Giving Tuesday is a global day dedicated to giving back. This year, on Tuesday, December 2, 2014, you can join us and together we can celebrate this day in honor of everyone who has been affected by esophageal cancer. Encourage everyone you know to make a donation using this link: SALGI.org/donate. Use the hashtag #GivingTuesday along with #EsophagealCancer on social media and tag us in your posts on Facebook, Twitter, Instagram and Pinterest.

Connect with us using the buttons below and share this life-saving mission with everyone you know!

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The Lower Esophageal Sphincter; An Important Muscle You Didn’t Know You Had.

August 14, 2014

Gastroesophageal Reflux Disease (GERD), a risk factor of esophageal cancer, is also known as “acid reflux disease” or “chronic heartburn.”  GERD occurs when stomach acids flow backwards into the esophagus.

The culprit?  Your lower esophageal sphincter (LES).  

The LES is a ring of muscle that open to allow food and drink to pass into the stomach from the mouth.

A normal functioning LES then closes to keep those contents inside the stomach to allow for digestion. When the LES is damaged, it becomes weak and relaxes, allowing stomach acids and contents to flow back up into the esophagus. This “reflux” symptom is known as heartburn.

Lower esophageal sphincter (LES), Gastroesophageal Reflux Disease (GERD), Esophageal cancer, heartburn, acid reflux, reflux, chronic heartburn, awareness, education

While not all GERD sufferers experience this symptom (heartburn), people who do suffer from heartburn more than twice a week should speak with their doctor.

It has not been clearly established what causes the LES to become damaged. However, doctors have indicated that pressure on the midsection caused by obesity, frequently eating large meals and hiatal hernia can damage this important muscle.

Overtime, the reflux of stomach acids damages the lining of the esophageal wall and can cause the cells to become abnormal and potentially lead to esophageal cancer.  This change in the cells, which line the lower part of the esophageal wall, is known as Barrett’s esophagus, a sometimes precancerous condition. However, Barrett’s esophagus isn’t the only precursor to esophageal cancer.

There are no standard or routine screenings to detect esophageal cancer in its earlier stages, when the tumors can be better treated. Unfortunately, symptoms such as difficulty swallowing and food getting stuck typically appear once the cancer has spread. When esophageal cancer is diagnosed at later stages, there is a poor survival rate, as treatment options are limited and mostly used to treat cancer symptoms, not towards curing the cancer. Stage IV has a survival rate of only 3.8%. The earlier esophageal cancer is detected, the better chances for survival.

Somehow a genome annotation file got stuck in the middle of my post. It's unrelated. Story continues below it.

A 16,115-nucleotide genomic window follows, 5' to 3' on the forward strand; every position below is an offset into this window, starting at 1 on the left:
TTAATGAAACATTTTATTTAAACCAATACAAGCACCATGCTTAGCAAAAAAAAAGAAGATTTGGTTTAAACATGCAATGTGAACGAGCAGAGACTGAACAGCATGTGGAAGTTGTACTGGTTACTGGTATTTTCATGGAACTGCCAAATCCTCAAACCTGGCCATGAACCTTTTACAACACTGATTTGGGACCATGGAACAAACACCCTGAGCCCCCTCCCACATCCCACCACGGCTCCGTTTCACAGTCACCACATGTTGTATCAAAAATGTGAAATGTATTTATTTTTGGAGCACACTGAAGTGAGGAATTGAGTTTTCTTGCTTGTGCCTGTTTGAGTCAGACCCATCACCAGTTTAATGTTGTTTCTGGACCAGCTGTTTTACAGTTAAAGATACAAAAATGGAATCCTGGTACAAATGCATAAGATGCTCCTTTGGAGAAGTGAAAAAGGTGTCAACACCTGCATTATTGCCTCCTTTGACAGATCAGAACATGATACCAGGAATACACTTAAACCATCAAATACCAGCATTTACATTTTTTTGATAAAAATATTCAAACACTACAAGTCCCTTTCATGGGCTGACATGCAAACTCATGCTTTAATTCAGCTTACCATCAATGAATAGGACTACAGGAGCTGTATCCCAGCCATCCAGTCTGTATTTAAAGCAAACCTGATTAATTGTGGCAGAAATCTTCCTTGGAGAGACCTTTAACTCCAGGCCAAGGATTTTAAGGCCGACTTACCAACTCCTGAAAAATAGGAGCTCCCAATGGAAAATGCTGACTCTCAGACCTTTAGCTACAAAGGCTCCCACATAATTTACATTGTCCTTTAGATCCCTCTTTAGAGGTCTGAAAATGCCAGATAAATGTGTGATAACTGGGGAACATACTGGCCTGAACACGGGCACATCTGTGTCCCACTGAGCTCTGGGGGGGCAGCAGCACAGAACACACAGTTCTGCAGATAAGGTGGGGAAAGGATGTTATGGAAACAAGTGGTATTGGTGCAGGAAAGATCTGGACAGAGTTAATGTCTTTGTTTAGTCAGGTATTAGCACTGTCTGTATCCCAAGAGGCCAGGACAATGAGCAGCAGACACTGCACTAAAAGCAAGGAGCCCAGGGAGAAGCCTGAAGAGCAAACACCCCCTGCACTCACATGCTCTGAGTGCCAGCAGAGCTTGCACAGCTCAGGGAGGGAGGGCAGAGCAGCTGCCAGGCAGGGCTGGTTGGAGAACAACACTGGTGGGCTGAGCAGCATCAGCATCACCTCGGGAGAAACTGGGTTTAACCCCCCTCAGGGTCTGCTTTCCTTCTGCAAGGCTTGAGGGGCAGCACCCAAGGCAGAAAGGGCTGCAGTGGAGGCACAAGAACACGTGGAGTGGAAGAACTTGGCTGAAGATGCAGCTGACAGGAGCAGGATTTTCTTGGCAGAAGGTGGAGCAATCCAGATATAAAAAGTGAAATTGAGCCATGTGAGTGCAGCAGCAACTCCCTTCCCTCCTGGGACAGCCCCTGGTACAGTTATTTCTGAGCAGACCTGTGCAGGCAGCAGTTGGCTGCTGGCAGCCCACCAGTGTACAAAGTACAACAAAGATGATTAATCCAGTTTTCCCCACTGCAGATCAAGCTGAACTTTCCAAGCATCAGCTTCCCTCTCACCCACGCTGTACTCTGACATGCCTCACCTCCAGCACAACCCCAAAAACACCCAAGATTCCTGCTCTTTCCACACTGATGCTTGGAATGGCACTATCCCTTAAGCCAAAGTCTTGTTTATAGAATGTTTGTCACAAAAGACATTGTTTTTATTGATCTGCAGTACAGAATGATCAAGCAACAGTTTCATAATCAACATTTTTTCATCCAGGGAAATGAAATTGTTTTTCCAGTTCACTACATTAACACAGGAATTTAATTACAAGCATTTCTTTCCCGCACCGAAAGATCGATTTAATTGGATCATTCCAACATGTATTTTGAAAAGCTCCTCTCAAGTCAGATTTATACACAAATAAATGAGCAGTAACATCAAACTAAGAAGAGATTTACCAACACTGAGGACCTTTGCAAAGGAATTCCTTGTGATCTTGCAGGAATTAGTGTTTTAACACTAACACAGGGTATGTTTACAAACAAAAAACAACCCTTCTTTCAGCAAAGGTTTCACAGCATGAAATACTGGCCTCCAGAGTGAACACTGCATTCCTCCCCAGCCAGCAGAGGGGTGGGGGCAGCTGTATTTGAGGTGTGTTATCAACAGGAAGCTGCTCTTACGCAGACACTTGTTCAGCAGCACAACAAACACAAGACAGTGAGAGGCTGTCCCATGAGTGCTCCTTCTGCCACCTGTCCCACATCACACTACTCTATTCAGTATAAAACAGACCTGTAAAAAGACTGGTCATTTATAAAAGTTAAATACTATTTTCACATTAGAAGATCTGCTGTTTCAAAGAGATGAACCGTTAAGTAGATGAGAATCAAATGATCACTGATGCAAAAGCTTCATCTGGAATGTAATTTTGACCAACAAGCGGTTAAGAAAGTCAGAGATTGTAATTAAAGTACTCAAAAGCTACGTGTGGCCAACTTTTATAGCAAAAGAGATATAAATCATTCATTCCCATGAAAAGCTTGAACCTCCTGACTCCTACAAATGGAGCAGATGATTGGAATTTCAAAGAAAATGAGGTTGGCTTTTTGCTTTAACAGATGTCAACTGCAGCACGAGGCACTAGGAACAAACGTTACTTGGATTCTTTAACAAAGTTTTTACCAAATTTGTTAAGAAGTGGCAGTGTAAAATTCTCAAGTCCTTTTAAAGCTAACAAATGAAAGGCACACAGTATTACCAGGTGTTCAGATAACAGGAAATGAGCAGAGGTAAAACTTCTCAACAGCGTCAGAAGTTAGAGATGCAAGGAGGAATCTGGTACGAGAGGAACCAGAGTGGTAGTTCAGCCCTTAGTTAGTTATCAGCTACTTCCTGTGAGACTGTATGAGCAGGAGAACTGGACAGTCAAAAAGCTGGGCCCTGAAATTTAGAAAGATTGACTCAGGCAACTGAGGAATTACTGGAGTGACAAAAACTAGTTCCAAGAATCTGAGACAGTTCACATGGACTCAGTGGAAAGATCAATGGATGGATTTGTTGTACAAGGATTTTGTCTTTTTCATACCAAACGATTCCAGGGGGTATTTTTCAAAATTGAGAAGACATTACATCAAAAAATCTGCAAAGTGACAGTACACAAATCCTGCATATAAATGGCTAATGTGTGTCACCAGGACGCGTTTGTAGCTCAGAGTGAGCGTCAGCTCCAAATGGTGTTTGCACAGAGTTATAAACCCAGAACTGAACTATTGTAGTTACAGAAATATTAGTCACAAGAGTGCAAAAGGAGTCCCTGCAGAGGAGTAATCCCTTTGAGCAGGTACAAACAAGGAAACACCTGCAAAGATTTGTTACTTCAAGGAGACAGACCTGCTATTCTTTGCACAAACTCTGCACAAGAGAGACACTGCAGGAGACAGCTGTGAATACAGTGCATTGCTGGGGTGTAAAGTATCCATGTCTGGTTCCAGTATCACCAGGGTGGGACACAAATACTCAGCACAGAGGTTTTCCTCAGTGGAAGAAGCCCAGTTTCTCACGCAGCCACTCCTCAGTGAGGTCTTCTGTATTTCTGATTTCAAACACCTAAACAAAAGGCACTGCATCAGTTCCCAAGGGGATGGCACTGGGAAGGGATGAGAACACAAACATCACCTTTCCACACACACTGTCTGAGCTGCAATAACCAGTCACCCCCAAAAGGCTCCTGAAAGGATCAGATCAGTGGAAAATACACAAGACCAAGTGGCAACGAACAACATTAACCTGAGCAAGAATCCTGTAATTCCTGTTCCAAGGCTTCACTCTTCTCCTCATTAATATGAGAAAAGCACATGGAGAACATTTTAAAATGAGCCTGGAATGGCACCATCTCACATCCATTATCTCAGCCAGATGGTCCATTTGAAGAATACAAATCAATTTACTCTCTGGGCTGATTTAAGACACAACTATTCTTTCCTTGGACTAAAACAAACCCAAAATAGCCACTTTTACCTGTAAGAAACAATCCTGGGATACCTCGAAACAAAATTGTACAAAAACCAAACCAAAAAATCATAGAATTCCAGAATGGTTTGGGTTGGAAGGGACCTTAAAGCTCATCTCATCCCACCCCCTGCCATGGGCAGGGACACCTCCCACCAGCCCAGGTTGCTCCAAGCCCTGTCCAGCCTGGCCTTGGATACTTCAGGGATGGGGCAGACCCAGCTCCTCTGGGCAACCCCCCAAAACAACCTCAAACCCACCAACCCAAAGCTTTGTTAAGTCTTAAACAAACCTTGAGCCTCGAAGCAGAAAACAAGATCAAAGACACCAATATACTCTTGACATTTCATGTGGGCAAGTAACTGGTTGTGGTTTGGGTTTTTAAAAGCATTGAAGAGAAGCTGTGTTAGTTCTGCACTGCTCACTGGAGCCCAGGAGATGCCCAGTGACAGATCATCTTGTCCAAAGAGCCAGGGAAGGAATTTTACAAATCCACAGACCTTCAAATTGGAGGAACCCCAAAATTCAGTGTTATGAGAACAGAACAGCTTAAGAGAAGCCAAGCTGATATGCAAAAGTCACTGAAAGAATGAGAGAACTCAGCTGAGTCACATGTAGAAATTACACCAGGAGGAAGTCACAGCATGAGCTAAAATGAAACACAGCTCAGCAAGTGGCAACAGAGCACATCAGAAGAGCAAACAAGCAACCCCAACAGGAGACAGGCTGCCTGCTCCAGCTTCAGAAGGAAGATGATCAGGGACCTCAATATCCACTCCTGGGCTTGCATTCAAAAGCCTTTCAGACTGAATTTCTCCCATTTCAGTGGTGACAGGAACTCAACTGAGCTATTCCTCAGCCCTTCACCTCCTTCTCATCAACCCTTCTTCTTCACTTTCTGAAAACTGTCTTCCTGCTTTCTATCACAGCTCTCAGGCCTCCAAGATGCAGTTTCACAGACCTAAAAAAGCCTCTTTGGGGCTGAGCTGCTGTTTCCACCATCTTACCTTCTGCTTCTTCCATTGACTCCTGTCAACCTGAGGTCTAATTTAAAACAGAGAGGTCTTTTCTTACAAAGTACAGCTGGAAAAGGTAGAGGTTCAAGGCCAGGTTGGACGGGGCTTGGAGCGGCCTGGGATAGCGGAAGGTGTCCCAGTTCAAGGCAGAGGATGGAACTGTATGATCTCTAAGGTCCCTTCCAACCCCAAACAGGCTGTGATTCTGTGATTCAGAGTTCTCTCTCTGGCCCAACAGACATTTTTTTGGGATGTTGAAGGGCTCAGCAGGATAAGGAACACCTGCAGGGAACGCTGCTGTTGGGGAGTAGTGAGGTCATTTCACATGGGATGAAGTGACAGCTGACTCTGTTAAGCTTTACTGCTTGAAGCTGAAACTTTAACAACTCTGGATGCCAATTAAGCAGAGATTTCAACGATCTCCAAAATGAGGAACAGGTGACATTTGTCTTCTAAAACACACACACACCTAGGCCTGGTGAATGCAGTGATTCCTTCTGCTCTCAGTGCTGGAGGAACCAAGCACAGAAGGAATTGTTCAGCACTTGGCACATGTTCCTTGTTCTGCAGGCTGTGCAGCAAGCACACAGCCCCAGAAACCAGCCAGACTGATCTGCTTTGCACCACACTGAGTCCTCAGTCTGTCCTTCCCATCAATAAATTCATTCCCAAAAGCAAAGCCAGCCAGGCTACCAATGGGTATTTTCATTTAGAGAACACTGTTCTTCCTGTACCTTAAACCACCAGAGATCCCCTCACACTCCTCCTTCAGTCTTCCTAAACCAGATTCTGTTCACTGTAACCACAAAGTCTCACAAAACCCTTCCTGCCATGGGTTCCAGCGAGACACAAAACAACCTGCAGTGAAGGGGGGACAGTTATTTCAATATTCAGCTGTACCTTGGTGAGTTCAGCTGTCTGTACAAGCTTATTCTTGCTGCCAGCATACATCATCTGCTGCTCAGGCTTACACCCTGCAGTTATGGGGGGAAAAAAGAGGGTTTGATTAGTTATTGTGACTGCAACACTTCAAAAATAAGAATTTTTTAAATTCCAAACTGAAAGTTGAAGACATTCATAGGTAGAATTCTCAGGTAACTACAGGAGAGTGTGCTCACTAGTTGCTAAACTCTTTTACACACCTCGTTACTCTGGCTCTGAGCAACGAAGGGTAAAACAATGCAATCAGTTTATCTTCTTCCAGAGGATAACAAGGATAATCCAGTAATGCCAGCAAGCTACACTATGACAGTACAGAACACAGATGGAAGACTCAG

It is imperative that patients suffering from chronic and frequent heartburn be proactive and talk to their doctor. For some, lifestyle changes can help to alleviate GERD symptoms. Others may need to take medications (Please read the label on the bottle! Most medications are recommended to be taken no longer than for 8 to 12 weeks.) Some patients may be candidates for nonsurgical, less invasive options to treat GERD.

It is extremely important that patients speak to with their doctor about tests to screen for esophageal cancer.   Remember, early detection saves lives!  Feel free to share this information with your family and friends. We’ve included social media buttons below to make sharing simple.

Donations are what fuel awareness programs and research projects working to find a cure for esophageal cancer.  All donations are tax-deductible and can be made online.

Click here to make a one-time or recurring donation.  Thank you in advance for joining us in this mission to save lives and find a cure!

 

Sources:
Cancer.gov
Cancer.org
RefluxMD.com

How is esophageal cancer diagnosed?

January 28, 2014